After returning from Geneva, Badawi attempted to travel in December 2014 to Brussels to participate in the 16th EU-NGO Human Rights Forum. However, she discovered she was banned from traveling. She has since been unable to leave the country. Then two years later, in 2016, officials detained her with her two-year old daughter for opposing restrictions on women’s healthcare and travel. In 2017, she was again intimidated and harassed, when authorities summoned her for questioning without giving her a reason. She was held briefly before being released.[2]

Alsada, like Badawi, has also been targeted by the government because of her activism. Alsada has been a strong voice in the fight for human rights and women’s right to drive in the kingdom, previously advocating for protestors around the country who had been arrested by Saudi authorities, while also training human rights activists. As a result of her activities, she is among the most prominent women activists in Saudi Arabia. But her fight for gender equality also attracted the attention of the Saudi authorities, who have interrogated and intimidated her, warning her about her advocacy efforts and removing her name from the ballot when she ran in the elections for a seat on the municipal council in 2015.

A broader trend in suppressing women’s rights defenders

Badawi and Alsada’s arrests are the most recent developments in broader efforts by the Saudi government to target women’s rights defenders and silence dissent throughout the kingdom. In addition to arresting Badawi and Alsada, officials also arrested over a dozen prominent human rights defenders and women’s rights activists.

In May and June 2018, the Saudi government arrested almost a dozen prominent women’s rights activists – seven women and three men – including some of the kingdom’s most notable advocates in the fight for gender equality.[3] Among them are Professors Aziza al-Yousef and Iman al-Nafjan, Loujain al-Hathloul, Aisha al-Mana, Madeha al-Ajroush, Hessa al-Sheikh, and Dr. Fatoon al-Hassi. Authorities also arrested Dr. Ibrahim al-Modeimigh, and members of the Saudi Civil and Political Rights Association (ACPRA) Mohammed al-Bajadi and Omar al-Said.

Due to the scope of the arrests, especially as they came around the time the government lifted the ban on women driving, in late June, nine UN Special Rapporteurs released a statement on the arrests in May. They called for the immediate release of the detainees noting the kingdom’s contradicting messages about women’s rights. They stated, “[i]n stark contrast with this celebrated moment of liberation for Saudi women, women’s human rights defenders have been arrested and detained on a wide scale across the country, which is truly worrying and perhaps a better indication of the Government’s approach to women’s human rights. We call for the urgent release of all those detained while pursuing their legitimate activities in the promotion and protection of women’s rights in Saudi Arabia.”[4]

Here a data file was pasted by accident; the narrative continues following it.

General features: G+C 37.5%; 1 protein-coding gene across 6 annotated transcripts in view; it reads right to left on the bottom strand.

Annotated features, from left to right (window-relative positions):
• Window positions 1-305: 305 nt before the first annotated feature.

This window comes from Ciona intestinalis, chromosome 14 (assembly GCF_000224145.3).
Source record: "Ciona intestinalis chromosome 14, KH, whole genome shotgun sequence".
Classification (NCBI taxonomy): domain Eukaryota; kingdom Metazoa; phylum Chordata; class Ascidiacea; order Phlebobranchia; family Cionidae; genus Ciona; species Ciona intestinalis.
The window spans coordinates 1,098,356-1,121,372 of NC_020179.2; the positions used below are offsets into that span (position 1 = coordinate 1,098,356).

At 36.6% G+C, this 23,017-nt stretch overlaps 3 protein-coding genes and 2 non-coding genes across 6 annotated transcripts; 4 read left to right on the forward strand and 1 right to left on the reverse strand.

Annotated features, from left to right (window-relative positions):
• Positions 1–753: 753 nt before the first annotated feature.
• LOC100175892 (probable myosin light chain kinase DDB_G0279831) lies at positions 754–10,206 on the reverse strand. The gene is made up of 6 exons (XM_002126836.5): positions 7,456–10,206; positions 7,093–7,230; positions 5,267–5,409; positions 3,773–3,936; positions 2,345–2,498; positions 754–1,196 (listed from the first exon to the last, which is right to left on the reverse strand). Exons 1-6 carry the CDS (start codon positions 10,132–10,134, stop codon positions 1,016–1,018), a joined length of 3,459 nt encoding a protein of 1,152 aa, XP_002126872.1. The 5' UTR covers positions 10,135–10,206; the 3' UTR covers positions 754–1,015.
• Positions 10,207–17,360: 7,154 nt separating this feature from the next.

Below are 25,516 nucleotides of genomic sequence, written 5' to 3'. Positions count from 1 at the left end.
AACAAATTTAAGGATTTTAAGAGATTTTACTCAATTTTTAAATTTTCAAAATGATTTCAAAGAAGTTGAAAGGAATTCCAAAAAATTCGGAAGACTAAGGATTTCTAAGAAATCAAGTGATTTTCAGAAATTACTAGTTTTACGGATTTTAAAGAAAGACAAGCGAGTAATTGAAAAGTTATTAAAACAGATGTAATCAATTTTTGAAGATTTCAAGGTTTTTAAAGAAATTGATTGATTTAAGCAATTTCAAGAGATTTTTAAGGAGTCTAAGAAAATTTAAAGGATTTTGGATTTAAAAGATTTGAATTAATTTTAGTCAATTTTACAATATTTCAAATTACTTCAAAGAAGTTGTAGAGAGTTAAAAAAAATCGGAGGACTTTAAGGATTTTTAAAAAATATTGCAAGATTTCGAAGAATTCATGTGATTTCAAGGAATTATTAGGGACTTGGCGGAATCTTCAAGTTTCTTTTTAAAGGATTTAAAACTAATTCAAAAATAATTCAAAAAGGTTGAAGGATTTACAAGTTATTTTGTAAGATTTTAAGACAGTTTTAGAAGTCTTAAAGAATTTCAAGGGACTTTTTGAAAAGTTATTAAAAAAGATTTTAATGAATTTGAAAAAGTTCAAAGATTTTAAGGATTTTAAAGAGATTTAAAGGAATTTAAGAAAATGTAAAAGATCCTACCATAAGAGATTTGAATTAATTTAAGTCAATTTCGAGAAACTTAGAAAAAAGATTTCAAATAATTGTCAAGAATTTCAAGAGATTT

They highlighted that the very same women who had actively fought for the right to drive were now finding themselves imprisoned for their advocacy. While some of the activists from the May arrests have been released, the recent arrests of Samar Badawi and Naseema Alsada in July further demonstrates the government’s ongoing intent to silence the kingdom’s activists and dissenting voices.

Conclusion and Recommendations

The arrests of women’s rights activists Samar Badawi and Naseem Alsada are the most recent developments in the Saudi government’s ongoing mission to silence peaceful dissidents. The targeting of these two women is indicative of a larger trend that began in late May, with the arbitrary arrests of almost a dozen women’s rights defenders around the time the Saudi government lifted the women’s driving ban. Despite women’s new right to drive, Saudi policy is in direct contradiction with the actions taken by Saudi authorities to intimidate, harass, and detain women’s rights activists.

ADHRB calls on the Government of Saudi Arabia to:

  • Immediately release all detained women’s rights activists, including Samar Badawi and Naseema Alsada and drop all charges against them;
  • Release all human rights defenders and political activists currently detained in the kingdom and drop all charges against them;
  • Cease the harassment of peaceful critics and enshrine the right to peaceful assembly, association, and expression in domestic law; and
  • Abolish the male guardianship system.



[1] “ADHRB and ESOHR Condemn Saudi Arabia’s Arrest of Samar Badawi and Naseema Alsada,” ADHRB, 1 August 2018,

[2] Ibid.

[3] “Saudi Arabia arrests 10 for their work promoting women’s rights,” ADHRB, 24 May 2018,

[4] “Saudi Arabia must immediately free women human rights defenders held in crackdown, say UN experts,” UN OHCHR, 27 June 2018,